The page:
By Kerry Longia
One thing I wasn’t expecting before having a baby was how much I would be using my hands and arms. The arms were a shelf for nursing, a cradle for rocking. The hands were swiping newborn poop and fiddling with tiny snappers. At some point, maybe around six months postpartum, I noticed I was getting pretty buff in the arm area.
Babies are fond of being carried. This was one thing we discovered early on; pick the baby up, and he’s calm. He might even smile. Put him down, and he’ll soon make it clear that he’d like to be picked up again. And, having heard about keeping infants close in order to foster attachment[i], I decided that I would just not really put him down for six weeks. For a short while, I did okay with just my arms. I decided that to attempt anything other than to nurse baby, change diapers, read, feed myself one-handed and watch movies was just too optimistic. However, there did come a day when I felt like checking my email. Or maybe it was the day I felt the need to spread the butter on my toast rather than just slice it and leave it to melt in chunks. I needed two hands, not one, as well as two arms, and baby needed me.
In the early days we used a sling, a wrap and a soft structured front carrier. We practiced first with a teddy, and used each one according to the weather and baby’s stage of development[ii]; newborn was always on the front, and if he was facing in, either with feet tucked under or with the baby’s bottom below the knees, in a W shape. To ensure we were wearing him at the right height on our body while in a front carrier, we always made sure we could kiss the top of baby’s head. During the winter, the wrap was great for providing extra coverage and cosiness. In summer, the sling provided a cooler cocoon.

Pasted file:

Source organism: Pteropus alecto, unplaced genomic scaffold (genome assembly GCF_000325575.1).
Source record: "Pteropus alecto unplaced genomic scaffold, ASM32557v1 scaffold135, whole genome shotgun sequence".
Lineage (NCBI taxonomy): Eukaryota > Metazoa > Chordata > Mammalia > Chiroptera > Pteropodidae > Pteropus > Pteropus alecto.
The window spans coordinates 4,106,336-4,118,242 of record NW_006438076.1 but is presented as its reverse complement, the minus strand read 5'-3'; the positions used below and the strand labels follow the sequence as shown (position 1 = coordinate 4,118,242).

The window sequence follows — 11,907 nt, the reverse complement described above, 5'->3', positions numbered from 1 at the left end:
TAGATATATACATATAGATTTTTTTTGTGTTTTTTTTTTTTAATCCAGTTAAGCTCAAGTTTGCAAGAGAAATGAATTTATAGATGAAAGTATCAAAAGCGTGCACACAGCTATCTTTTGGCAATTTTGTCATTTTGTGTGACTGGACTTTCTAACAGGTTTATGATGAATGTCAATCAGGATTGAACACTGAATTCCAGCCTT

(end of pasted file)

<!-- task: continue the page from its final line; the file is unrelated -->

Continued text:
The carriers took some getting used to, but the payoff was worth every second of practice and/or frustration. I took my first tentative steps at food prep while babywearing (I still remember the sense of triumph over a very basic but longed-for freshly made lunch). Over winter, I’d often zip up a large rain coat or hoodie over the baby and go walking while he slept or nursed. It was easy to get around town on the bus and skytrain, and we weren’t disturbing baby by having to go in and out of a carseat or stroller. When he woke, the baby could see the world from a safe and comfortable position, getting a good look at what happened in our world. Sometimes he would make eyes at people on the bus, and they would coo back. Whatever he was watching or doing whilst awake, he was connected to me and I could tell instantly when he was troubled, scared, hungry or tired.
I could feel myself getting stronger again, too. As biomechanist Katy Bowman points out[iii], our body essentially begins its training for carrying babies while we’re pregnant. Since I began babywearing in 2006, I have received comments about my perceived strength; usually while carrying a baby plus backpack, or a toddler plus groceries. People often seem surprised that I can manage, but as Bowman points out: if suddenly decide one day that you want to carry a wriggling 35lb backpack around for 3 hours, your body will probably rebel. If you instead have a gradually growing load (baby) who you carry regularly from birth, then your muscles will grow along with that load. Bowman also makes a case for in-arms carrying; this theory makes sense to me, though I also know that in practice, using a carrier meant, and still means, that I can accomplish tasks that would remain undone otherwise, or that I can get places I wouldn’t otherwise manage to reach.
More carriers joined the collection as time went by; over the years we have also used a Trekker, an Ergo, a Mei Tai and another Ergo when the first one wore out. We have no particular favourite – each has served a useful purpose for specific reasons. But for every reason, both baby’s wellbeing and parent’s, and for practical reasons, babywearing has been a very important part of life with young children, and we know we will all reap the rewards for years to come.